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Following completion of this chapter, the student will be able to:

  • Evaluate how the diathermies may best be used in a clinical setting.
  • Explain the physiologic effects of diathermy.
  • Differentiate between capacitance and inductance shortwave diathermy techniques and identify the associated electrodes.
  • Compare treatment techniques for continuous shortwave and pulsed shortwave diathermy.
  • Demonstrate the equipment setup and treatment technique for microwave diathermy.
  • Discuss the various clinical applications and indications for using continuous short-wave, pulsed shortwave, and microwave diathermy.
  • Identify the treatment precautions for using the diathermies.
  • Analyze the rate of heating and how long muscle retains the heat generated from a shortwave diathermy treatment.
  • Compare and contrast diathermy and ultrasound as deep-heating agents.

Diathermy is the application of high-frequency electromagnetic energy that is primarily used to generate heat in body tissues. Heat is produced by resistance of the tissue to the passage of the energy. Diathermy may also be used to produce nonthermal effects.

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  • Diathermy can have both thermal and nonthermal effects.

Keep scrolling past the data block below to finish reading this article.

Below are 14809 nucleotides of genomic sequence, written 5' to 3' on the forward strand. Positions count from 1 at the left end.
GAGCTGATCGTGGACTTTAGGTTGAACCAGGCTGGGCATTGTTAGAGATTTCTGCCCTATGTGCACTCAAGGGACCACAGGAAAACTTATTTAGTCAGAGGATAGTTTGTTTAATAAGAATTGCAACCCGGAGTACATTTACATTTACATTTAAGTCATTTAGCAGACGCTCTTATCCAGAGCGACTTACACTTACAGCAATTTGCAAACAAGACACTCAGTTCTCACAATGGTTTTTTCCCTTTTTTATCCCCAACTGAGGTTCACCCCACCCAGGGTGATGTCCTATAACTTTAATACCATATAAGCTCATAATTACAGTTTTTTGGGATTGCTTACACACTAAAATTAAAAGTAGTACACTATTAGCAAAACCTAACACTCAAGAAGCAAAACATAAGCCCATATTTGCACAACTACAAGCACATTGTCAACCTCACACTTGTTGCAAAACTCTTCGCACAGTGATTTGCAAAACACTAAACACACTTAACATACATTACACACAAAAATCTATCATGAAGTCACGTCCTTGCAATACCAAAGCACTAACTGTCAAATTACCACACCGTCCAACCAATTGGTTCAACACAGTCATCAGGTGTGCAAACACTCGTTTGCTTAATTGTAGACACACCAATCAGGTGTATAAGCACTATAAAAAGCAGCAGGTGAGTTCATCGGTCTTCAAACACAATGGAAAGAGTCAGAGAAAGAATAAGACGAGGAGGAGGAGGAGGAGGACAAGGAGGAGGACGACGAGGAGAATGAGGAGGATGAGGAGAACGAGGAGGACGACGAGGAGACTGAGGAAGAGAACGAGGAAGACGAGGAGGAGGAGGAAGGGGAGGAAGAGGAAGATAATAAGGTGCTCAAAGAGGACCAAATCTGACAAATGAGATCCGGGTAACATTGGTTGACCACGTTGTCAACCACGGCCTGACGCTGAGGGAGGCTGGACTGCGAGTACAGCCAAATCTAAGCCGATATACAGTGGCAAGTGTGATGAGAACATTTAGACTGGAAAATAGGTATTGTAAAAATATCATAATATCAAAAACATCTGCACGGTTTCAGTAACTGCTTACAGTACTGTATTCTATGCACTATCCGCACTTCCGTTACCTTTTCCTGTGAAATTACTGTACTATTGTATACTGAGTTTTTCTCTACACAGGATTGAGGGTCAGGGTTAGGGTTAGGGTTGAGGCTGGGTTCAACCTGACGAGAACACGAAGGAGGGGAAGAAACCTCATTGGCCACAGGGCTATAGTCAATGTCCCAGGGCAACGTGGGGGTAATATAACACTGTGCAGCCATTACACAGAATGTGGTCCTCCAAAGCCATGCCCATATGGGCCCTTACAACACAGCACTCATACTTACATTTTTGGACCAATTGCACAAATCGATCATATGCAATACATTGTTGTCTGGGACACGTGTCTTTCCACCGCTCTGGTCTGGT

Diathermy as a therapeutic agent may be classified as two distinct modalities, shortwave and microwave diathermy. Shortwave diathermy may be either continuous or pulsed. Continuous shortwave diathermy has been used in the treatment of a variety of conditions for some time. For the past 15–20 years, clinicians have not widely used diathermy. It is likely that many young clinicians have never even seen a diathermy unit. However, over the last 5 years there seems to be renewed interest in this treatment modality due in large part to some newly published, evidence-based information that has begun to appear in the professional literature.1,2,3 In addition, there appears to be renewed effort by equipment manufacturers who are once again beginning to market pulsed shortwave diathermy units.4 Shortwave diathermy is a relatively safe modality that can be very effectively incorporated into clinical use. Clinically, shortwave diathermy is much more commonly used than is microwave diathermy.

The effectiveness of a shortwave or microwave diathermy treatment depends on the clinician's ability to tailor the treatment to the patient's needs. This requires that the clinician have an accurate evaluation or diagnosis of the patient's condition and knowledge of the heating patterns produced by various diathermy electrodes or applicators. Many clinicians mistakenly feel that neither shortwave nor microwave diathermy produces heating at the depths desired for the treatment of musculoskeletal injuries. In fact, the depth of penetration is greater than with any of the infrared modalities, and further it has been shown that pulsed shortwave diathermy produces the same magnitude and depth of muscle heating as 1 MHz ultrasound.4,5

Thermal Effects

The diathermies are not capable of producing depolarization and contraction of skeletal muscle because the wavelengths are much too short in duration.6,7,38 Thus, the physiologic effects of ...

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